By Maya Puspa Rahman, Associate Professor, Al Qasimia University, Sharjah
Whenever the topic of Islamic social finance is brought up, zakat and waqf often come to mind. It is no surprise since these two sources of funds are often associated with social welfare supporting the well-being of Muslim communities.
Nonetheless, the respective nature of zakat and waqf inherited from its collection and distribution policies have somehow limited its use for funding big and sustainable development projects in Muslim countries thus far. As such, more focus has been placed on the next best alternative to Islamic banking for sourcing the funds, which is Sukuk.
Sukuk often termed the “Islamic bond” has been around for more than three decades since its first issuance in 1990 by one of the leading international petroleum companies, Shell (Malaysia) Berhad. Many scholars refuse to use the word “bond” as it directly reflects borrowing money from the lender and prefers to call it Sukuk (a plural of sakk which means a certificate in the Arabic language) as it represents equity ownership or investment document of the underlying assets or projects with details on the flow of future income to its Sukuk holders.
Given that the Sukuk market has developed quite impressively over the years, it has been regarded as the preferred source of capital for development funding by the government and corporations around the world. Therefore, even during the pandemic of COVID-19, the issuance of Sukuk reached a high value amounting to US$174.6 billion in 2020.
Supporting social finance
When examining Sukuk issuance over the years, one sees more focus placed on sustainability and environmental issues though it also involves investment activities that would generate financial returns for investors. Thus Sukuk can play an important role in supporting social finance.
The fact that countries like Malaysia and other emerging economies around the world are relying more on public-private partnerships (PPP) in funding development projects mainly related to health and education, means that the use of Sukuk is well suited to these areas.
After the issuance of socially responsible investment (SRI) Sukuk ihsan to build schools in Malaysia by Khazanah National Berhad in 2015, recent times saw more renewable energy and environmental-friendly projects leading to a series of green Sukuk issuance.
Malaysia has been hailed as the market leader here with the inaugural issuance of green Sukuk worth US$250 million for the construction of a solar energy platform for a clean and sustainable power supply by Tadau Energy Sdn Bhd in 2017.
A year later, in 2018, Indonesia issued the world’s first sovereign green Sukuk amounting to US$1.25 billion aimed at achieving its national emission reduction goals by 2030. The issuance of US$600 million Sukuk by Etihad Airways for the transition of the airline towards zero carbon emissions and the US$1.3 billion by Saudi Electricity Company in 2020 also marked the additional new green Sukuk in the market.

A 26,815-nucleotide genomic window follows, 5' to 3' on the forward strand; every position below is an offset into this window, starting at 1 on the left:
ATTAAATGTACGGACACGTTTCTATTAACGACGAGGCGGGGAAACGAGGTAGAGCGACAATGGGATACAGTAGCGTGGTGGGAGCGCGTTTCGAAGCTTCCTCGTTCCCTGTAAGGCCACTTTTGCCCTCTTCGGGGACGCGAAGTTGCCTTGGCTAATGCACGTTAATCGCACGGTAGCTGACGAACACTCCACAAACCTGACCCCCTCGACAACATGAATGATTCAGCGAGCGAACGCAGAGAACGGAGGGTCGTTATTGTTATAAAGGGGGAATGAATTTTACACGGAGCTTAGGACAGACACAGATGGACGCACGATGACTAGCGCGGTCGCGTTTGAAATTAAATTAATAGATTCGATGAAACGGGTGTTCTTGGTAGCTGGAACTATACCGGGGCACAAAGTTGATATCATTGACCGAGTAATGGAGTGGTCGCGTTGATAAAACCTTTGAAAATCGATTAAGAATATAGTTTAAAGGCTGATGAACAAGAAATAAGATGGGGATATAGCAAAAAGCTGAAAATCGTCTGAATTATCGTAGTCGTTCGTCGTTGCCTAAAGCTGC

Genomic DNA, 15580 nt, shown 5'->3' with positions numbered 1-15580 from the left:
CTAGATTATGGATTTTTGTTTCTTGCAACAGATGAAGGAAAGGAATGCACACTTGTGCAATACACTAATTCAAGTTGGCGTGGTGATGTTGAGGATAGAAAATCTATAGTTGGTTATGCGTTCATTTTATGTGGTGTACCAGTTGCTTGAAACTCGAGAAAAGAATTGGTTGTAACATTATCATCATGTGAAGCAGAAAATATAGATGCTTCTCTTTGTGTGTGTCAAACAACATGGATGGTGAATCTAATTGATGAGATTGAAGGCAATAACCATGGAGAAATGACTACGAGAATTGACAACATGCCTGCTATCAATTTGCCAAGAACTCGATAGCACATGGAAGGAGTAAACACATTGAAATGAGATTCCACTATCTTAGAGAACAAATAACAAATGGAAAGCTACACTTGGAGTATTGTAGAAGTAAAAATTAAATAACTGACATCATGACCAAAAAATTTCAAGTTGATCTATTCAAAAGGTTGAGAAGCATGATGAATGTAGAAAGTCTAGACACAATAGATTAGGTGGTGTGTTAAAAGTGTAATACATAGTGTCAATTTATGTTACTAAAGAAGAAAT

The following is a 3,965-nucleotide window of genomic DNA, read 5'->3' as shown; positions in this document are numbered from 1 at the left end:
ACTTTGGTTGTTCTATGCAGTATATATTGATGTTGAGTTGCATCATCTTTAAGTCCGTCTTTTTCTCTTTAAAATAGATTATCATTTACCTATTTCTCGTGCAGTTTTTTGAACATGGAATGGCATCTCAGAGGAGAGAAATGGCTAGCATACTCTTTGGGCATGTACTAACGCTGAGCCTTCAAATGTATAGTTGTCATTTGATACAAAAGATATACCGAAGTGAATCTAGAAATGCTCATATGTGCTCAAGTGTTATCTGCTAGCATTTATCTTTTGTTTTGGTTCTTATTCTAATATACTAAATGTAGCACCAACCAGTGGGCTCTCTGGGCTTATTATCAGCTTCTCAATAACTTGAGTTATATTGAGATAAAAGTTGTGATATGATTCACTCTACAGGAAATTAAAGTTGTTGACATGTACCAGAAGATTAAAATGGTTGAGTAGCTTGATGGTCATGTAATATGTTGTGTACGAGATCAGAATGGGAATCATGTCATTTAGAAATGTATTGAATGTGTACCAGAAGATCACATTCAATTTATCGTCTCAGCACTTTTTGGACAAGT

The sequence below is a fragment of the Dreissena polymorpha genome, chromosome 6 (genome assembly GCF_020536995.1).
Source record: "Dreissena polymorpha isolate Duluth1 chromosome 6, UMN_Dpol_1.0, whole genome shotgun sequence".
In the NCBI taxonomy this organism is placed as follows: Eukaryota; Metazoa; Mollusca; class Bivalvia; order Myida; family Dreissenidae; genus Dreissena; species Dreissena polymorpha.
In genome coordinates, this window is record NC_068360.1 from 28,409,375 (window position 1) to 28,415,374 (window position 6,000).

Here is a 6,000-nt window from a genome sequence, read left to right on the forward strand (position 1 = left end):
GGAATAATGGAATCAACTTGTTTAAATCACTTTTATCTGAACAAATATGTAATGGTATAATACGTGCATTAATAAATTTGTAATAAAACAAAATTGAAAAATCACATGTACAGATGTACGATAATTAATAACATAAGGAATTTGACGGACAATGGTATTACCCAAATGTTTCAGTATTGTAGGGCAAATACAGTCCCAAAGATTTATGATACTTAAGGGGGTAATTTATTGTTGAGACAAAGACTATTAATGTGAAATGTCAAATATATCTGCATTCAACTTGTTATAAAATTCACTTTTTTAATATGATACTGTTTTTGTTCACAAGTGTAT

Joining the force is the Islamic Development Bank (IDB) with the issuance of the world’s first AAA-rated sustainable development goals (SDG), specifically for funding projects related to good health and sustainable economic growth in the same year. As of July 2020, up to US$6.1 billion had been raised through twelve unique green Sukuk issuers mainly from Malaysia, Indonesia and the United Arab Emirates (World Bank).
Later in September 2020, RM500 million Malaysia Sukuk Prihatin was issued by the government of Malaysia aimed solely for the societal cause providing the opportunity for the public to participate and contribute to the rebuilding of the nation post-COVID-19. And more recently in March 2021, ISDB issued another US$2.5 billion AAA-rated sustainability Sukuk to be allocated for green financing and social development projects. This issuance also marked the largest Sukuk ever issued and ISDB’s biggest USD public issuance to date.
Major challenges in Sukuk
Despite these remarkable achievements, issuing Sukuk for social and environmental purposes is not without challenges. Among the many issues in structuring social, green, or sustainable Sukuk are the underlying asset and the type of contracts that should be used. For example, the ijarah structure may not have any issues inherent in the debt structure but meticulous attention is needed on the basis used for determining the profit or rental payments and the redemption amount on the principal.
Apart from that, in consideration that these projects are more of a societal impact in nature, it would raise marginally higher review and reporting costs as there is a need for a professional benchmark and measurable impact on the societal issues.
In conclusion, Sukuk has progressed extremely well in supporting Islamic social finance. The current challenges regarding the structure and monitoring mechanism can be refined further with the dedication of all stakeholders. Given the global access of the Sukuk market, its continuous use for societal causes would be able to ensure long-term social improvements and resilience towards sustainable growth that could provide even greater benefit for all levels of society.